Adding a custom style sheet is a fairly straightforward process. The first thing you should do is create the custom SCSS/CSS file. You can do so in just about any text editor.
To do this, navigate in the directory structure to
THEME_DIR/custom/scss and create a file called
custom.scss if one doesn't already exist. If the
/custom/scss/ directory doesn't exist, you will need to create that, too. If it already does, just open it and make your additions/changes directly to the file.
This file will then be compiled as an override to the theme's core style sheet files. Anything you place in this file will override classes and defaults assigned in other areas of the theme.
You can format the file's content in either SCSS or CSS. Gantry will automatically pick it up and compile it properly.
Once you have added this file, and put your custom CSS/SCSS within, Gantry will do one of two things. This activity is determined by the Production Mode setting. You can reach this setting by navigating to Gantry 5 Administrator > Extras.
If you have Production Mode set to Yes: you will need to then navigate to the Gantry 5 administrator, select the Styles administrative panel, and click Recompile CSS for the outlines you wish to have the custom styling apply for.
If Production Mode is set to No, then Gantry will recompile the CSS/SCSS automatically when changes are made. In the future, more Development vs. Production actions will be tied to this same setting, such as Cache, minified vs. extended JS/CSS, etc.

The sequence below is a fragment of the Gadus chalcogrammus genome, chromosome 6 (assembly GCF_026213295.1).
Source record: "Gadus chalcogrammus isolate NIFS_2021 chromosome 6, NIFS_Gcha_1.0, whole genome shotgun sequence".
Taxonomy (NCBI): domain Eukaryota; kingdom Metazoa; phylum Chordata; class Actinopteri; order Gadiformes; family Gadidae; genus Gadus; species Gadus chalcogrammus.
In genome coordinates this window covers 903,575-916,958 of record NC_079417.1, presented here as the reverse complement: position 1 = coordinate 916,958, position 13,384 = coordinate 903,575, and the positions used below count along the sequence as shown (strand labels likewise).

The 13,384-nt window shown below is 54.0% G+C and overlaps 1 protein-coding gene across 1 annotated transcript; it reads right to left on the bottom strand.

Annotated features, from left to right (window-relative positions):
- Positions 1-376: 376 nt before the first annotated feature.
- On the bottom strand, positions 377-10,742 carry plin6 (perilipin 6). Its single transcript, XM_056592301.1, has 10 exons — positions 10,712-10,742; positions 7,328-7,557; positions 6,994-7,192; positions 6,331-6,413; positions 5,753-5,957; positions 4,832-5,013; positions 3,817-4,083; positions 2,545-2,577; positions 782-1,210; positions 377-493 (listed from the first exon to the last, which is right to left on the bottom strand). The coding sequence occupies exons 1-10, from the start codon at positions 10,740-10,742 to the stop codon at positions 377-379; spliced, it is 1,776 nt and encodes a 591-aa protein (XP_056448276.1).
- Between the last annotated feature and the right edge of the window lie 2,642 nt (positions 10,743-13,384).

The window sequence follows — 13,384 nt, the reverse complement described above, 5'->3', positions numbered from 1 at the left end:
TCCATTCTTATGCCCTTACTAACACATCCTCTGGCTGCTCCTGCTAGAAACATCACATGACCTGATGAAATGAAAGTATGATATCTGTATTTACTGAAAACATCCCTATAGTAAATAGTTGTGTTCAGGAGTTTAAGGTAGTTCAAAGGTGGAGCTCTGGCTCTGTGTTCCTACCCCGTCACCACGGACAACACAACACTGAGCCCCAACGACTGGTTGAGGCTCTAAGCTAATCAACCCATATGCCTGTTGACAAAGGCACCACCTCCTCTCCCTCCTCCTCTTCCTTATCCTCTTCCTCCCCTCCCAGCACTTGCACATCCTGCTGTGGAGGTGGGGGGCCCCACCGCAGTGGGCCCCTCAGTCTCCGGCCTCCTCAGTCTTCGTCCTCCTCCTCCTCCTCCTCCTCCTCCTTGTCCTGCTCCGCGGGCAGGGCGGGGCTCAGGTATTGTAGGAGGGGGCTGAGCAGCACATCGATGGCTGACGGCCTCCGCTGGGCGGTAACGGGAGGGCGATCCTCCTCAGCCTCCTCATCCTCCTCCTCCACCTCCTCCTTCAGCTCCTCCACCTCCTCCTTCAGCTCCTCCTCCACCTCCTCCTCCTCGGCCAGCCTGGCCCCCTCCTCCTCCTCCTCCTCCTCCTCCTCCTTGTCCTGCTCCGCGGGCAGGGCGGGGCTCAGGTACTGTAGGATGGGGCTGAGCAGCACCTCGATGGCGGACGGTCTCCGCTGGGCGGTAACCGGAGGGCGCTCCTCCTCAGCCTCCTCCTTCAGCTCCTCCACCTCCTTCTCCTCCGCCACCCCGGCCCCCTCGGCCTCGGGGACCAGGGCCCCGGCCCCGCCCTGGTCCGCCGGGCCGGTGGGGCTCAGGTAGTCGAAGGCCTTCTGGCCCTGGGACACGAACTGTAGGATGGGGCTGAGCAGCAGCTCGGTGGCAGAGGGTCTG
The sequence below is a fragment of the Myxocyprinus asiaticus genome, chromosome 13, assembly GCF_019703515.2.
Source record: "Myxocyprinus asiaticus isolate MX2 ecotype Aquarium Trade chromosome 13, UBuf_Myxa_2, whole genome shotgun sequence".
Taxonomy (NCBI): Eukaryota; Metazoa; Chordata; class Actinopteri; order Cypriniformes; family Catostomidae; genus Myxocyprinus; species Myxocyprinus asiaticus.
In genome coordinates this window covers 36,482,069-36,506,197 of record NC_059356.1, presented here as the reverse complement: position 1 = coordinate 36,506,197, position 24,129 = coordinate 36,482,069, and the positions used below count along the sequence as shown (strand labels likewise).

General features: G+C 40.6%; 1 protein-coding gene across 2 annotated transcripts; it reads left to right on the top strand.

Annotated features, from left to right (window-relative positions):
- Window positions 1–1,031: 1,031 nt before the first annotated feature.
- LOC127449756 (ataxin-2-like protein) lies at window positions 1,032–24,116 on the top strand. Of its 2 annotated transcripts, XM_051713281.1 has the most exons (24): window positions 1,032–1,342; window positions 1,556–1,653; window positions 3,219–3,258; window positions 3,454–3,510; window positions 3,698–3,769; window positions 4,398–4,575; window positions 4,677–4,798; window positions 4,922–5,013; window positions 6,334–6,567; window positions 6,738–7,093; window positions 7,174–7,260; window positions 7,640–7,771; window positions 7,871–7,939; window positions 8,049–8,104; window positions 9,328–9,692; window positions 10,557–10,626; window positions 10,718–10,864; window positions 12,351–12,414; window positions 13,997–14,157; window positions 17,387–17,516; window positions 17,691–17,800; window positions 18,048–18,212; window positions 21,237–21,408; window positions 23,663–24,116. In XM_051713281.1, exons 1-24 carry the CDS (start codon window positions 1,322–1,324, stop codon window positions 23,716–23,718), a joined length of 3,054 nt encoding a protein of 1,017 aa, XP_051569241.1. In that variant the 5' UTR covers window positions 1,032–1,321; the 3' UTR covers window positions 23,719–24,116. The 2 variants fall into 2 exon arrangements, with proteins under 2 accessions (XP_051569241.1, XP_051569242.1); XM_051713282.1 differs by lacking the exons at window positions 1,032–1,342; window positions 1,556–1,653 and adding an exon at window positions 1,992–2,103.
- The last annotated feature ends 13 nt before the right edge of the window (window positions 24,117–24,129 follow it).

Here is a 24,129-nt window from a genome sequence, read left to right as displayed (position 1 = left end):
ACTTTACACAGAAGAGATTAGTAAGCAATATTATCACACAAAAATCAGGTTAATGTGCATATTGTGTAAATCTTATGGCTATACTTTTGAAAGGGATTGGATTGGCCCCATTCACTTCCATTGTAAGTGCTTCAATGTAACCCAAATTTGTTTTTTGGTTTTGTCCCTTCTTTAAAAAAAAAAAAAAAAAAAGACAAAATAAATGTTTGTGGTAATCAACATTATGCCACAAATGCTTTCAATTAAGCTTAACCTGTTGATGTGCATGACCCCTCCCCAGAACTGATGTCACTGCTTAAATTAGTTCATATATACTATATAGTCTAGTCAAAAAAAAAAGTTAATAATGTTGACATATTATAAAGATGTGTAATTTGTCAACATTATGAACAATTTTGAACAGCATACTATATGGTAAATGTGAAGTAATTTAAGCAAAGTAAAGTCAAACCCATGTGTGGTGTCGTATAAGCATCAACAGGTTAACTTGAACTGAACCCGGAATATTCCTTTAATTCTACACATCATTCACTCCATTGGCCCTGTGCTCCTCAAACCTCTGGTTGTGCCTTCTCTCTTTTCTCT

We do not recommend editing or overriding the
css-compiled/custom.css files as any of these changes will be lost and/or overridden when the custom.scss file recompiles. You can place pure CSS in the
custom.scss file and it will work just fine.
This will tell Gantry to take the new styling and apply it to the page(s). Once you have done this, you should be able to see your changes on the front end.
If you come across an error when you hit Recompile CSS this is likely due to an issue in the SCSS/CSS. At this stage, the compiler is pretty unforgiving and any syntax issues can cause issues. Double-check your code, save your changes to the
custom.scss file, and try again.
We have consolidated the includes for Bourbon, Nucleus, theme mixins, and variables into a
_dependencies.scss file. You can now just import this one file to have it all. Use
@import "dependencies"; in your
custom.scss file to import it.
If you are new to Sass or SCSS (Sassy CSS), don't fret. We have you covered! Below you will find a some resources to help you get to know SCSS and find out why it is quickly becoming the preferred styling solution for Web developers everywhere.
To start, SCSS syntax is based on traditional CSS. It adds in some of the features and shortcuts made possible by Sass, giving it the ability to live in both worlds. You can use traditional CSS in a SCSS file just fine, but you have the added benefit of nesting, mixins, and other powerful features that make it easier to hit the ground running.